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by PopMatters Staff

6 May 2009

Sub Pop is releasing a two-CD compilation of unreleased songs from the indie folk group Iron & Wine on 19 May called Around the Well. The vinyl version will include three albums including this track exclusive to the LPs.

Iron & Wine
“The Trapeze Singer” [MP3]

by PopMatters Staff

6 May 2009

1. The latest book or movie that made you cry?
ALL Movies make me cry. I am that kind of guy. From The Terminator to soft porn to, of course, It’s a Wonderful Life, I start crying during the damn previews, for fuck sake.

2. The fictional character most like you?
Pretty much was feeling like Randy the Ram in The Wrestler when I saw that film… old, fucked up never-has-been, “he’s a loser but he still keeps on trying” as the Little River Band would say.

3. The greatest album, ever?
Hard to call. The Shaggs album? It’s really a tough call. The Shaggs is perhaps the most extraordinary. Greatest, maybe Farewell to Kings by Rush.

by Kirstie Shanley

6 May 2009

Adeptly skirting the line between indie pop and indie punk, Portland’s three-piece The Thermals seemed to be having as much fun as the audience at this show. There’s a visible chemistry between the band members on stage, especially Hutch Harris and Kathy Foster. This undoubtedly makes their songs sound tighter live, even when their over-amorous fans add their own volume to the mix. In fact, it was undeniable how anthemic the Thermals’ songs had become—especially to the younger members of the crowd.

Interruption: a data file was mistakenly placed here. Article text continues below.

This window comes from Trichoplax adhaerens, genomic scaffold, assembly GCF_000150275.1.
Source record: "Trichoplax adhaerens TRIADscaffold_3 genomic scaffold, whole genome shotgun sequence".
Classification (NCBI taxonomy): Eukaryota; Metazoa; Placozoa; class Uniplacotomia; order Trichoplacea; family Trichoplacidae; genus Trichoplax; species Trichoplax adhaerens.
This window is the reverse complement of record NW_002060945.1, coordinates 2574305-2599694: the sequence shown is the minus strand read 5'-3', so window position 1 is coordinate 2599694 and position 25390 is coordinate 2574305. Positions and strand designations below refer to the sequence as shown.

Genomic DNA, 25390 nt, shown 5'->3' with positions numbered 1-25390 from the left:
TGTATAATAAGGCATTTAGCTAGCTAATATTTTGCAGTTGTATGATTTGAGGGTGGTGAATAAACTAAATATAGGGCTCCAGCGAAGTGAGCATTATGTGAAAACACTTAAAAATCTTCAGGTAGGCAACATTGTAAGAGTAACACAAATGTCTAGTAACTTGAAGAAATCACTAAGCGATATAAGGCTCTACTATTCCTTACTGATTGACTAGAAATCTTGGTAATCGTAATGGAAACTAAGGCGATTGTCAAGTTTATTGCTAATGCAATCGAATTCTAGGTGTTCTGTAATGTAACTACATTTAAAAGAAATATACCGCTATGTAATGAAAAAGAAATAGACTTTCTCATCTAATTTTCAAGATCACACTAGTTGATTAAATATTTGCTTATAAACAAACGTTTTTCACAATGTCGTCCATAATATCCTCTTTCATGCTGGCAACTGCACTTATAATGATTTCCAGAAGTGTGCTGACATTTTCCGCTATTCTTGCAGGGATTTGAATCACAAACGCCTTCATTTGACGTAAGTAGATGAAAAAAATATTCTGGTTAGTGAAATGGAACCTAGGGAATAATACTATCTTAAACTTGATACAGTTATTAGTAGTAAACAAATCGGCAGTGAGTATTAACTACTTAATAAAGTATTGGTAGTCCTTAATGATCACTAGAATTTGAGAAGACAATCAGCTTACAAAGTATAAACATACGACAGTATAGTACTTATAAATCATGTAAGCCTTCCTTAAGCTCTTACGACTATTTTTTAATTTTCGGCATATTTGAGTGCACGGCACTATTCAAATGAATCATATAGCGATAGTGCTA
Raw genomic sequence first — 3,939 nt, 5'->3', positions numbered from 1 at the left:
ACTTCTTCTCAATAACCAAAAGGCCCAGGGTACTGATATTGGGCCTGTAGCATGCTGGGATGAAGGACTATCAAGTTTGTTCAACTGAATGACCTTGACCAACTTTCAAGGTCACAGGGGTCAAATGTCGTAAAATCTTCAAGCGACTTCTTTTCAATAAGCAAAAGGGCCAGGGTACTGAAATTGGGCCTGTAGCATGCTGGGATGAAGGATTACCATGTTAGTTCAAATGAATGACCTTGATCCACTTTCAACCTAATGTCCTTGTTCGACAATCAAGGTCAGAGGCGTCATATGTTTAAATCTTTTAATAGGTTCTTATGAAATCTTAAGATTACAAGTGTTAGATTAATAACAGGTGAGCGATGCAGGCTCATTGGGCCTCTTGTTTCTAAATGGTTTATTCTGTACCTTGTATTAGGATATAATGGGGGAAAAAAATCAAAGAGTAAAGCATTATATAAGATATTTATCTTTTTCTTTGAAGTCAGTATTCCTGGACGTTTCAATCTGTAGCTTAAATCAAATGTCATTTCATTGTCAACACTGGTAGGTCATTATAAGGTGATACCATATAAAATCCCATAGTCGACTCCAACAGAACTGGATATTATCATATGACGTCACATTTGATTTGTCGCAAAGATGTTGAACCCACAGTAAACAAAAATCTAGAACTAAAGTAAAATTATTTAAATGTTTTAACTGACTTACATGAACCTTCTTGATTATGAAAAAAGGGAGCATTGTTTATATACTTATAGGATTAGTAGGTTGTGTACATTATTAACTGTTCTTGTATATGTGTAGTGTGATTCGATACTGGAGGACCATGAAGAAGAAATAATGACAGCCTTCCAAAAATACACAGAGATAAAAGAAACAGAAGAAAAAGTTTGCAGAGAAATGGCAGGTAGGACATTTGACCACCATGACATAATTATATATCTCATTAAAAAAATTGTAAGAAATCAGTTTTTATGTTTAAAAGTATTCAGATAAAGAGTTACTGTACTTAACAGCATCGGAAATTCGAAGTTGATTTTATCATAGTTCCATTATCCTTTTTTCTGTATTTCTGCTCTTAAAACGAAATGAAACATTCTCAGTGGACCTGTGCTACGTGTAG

by Jason Gross

5 May 2009

Last time, I was talking about how Twitter can be a powerful tool when covering concerts even though it also has some limitations there too.  One of the problems is that if you wanna get across a complex, nuanced point, it ain’t easy to do it in 140 characters.  If you’re looking to have a meaty, intelligent conversation about a complex subject, Twitter makes it tough on you too.

The way I found this out was in a discussion with writer (‘media assassin’) Harry Allen.  About a week and a half ago, I responded to a tweet he did about an article that profiled rapper Asher Roth in the New York Times.  Allen wrote about the article on his blog, unhappy that Roth was getting preferential coverage as a white rapper.  I tweeted back to Allen, wondering “Isn’t it also about the perceived novelty of a white rapper (esp. one that’s broken into mainstream consciousness)?”  That led to this conversation:

Allen: “I think the perceived novelty, as you put it, is part of it. But the perceived novelty is solely based on race.”

Me: “Correct but white rappers are hardly a novelty anymore- look at Anticon‘s roster for instance”

Allen: “Thanks for saying that, because it just now led me to a key insight: Most, if not all, of what I say about white rappers stays… ...true if you change the word “rappers” to “people,” that being exactly my point. My articles, in this area, aren’t about… ...race leaking into hip-hop. They’re about hip-hop leaking into race. I’m using what many people know­hip-hop­to talk about… ...what many people cannot, or will not: Racism. So, even the observation that a label’s rap roster is all- or mostly white… ...becomes notable in that context. I said this to